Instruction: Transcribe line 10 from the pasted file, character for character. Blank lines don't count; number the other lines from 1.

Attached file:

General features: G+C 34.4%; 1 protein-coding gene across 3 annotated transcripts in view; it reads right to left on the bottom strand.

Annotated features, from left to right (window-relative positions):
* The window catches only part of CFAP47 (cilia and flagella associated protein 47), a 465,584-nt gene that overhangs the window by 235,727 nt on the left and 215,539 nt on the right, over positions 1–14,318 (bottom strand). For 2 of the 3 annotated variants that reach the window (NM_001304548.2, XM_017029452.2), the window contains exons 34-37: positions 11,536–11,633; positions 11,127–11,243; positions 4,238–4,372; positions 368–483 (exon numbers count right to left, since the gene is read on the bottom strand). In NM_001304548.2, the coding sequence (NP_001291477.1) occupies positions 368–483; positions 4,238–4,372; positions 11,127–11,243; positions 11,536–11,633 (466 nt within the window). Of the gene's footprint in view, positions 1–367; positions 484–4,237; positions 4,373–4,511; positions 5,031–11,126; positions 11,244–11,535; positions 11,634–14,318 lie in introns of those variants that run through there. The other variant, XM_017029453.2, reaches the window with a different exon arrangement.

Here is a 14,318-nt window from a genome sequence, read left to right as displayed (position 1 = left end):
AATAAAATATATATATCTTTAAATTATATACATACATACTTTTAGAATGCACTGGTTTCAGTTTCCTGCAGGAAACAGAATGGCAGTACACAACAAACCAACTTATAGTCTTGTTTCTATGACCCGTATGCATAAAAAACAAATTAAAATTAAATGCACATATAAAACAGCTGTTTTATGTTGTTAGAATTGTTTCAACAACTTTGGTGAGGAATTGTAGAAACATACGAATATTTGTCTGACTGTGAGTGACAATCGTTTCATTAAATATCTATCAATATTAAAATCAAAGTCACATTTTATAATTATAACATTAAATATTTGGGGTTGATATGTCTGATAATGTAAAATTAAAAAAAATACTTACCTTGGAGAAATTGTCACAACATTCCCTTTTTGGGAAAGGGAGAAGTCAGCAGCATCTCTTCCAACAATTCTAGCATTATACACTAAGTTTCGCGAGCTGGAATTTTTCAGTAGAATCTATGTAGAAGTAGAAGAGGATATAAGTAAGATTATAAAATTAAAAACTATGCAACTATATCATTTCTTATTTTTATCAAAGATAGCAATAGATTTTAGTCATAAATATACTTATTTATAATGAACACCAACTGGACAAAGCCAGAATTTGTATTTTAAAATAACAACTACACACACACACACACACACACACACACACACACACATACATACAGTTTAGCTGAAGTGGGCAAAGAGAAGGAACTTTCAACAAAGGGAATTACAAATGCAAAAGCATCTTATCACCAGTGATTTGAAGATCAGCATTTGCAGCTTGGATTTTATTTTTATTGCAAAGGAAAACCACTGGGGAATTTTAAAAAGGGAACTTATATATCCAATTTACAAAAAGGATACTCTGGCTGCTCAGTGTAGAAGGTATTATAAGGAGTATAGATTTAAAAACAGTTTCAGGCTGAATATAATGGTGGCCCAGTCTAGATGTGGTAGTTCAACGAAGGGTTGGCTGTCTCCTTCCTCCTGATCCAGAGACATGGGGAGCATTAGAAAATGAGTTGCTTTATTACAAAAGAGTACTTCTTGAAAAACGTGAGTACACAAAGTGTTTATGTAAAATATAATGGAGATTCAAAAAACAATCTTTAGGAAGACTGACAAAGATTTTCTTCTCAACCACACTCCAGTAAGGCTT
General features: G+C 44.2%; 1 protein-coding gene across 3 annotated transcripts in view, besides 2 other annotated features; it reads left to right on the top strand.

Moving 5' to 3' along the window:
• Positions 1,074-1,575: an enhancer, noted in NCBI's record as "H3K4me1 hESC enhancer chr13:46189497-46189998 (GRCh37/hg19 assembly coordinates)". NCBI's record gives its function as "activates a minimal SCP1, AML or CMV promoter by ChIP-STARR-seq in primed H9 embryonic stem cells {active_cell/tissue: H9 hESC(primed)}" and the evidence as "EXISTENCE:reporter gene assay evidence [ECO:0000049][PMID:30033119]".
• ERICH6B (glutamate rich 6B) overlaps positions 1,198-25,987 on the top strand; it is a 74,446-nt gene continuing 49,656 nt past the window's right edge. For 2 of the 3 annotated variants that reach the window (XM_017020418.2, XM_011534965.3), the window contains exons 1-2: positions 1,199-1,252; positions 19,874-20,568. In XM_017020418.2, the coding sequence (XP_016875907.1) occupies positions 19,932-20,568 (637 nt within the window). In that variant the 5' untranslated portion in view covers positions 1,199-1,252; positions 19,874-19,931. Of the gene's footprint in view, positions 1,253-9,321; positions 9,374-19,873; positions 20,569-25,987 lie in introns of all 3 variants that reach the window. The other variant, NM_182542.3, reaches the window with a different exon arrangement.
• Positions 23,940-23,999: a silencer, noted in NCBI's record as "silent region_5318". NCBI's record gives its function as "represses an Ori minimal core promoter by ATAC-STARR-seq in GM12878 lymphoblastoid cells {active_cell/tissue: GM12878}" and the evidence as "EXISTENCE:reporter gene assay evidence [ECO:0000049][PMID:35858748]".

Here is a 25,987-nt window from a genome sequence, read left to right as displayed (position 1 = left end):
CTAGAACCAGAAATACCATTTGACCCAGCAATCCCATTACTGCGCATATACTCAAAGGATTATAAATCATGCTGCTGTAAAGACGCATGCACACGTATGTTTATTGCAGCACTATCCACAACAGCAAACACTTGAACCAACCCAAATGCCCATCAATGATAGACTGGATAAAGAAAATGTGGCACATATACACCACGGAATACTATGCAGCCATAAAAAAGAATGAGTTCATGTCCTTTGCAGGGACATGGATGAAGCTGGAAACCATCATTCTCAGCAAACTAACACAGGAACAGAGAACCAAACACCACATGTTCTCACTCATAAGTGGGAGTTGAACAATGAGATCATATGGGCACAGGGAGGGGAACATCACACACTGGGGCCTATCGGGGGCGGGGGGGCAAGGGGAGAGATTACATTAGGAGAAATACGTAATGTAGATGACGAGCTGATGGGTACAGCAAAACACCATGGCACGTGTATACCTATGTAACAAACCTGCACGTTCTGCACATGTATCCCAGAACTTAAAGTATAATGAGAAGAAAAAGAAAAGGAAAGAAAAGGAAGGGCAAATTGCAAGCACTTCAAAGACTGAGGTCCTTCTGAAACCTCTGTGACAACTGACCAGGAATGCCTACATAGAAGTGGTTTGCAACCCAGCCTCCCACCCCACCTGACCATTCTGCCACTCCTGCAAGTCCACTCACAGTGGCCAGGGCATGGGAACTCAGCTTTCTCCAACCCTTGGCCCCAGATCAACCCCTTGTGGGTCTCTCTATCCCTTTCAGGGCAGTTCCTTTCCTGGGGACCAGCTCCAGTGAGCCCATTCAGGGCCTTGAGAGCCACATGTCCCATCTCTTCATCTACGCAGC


• Positions 23,940-23,999: a silencer, noted in NCBI's record as "silent region_5318". NCBI's record gives its function as "represses an Ori minimal core promoter by ATAC-STARR-seq in GM12878 lymphoblastoid cells {active_cell/tissue: GM12878}" and the evidence as "EXISTENCE:reporter gene assay evidence [ECO:0000049][PMID:35858748]".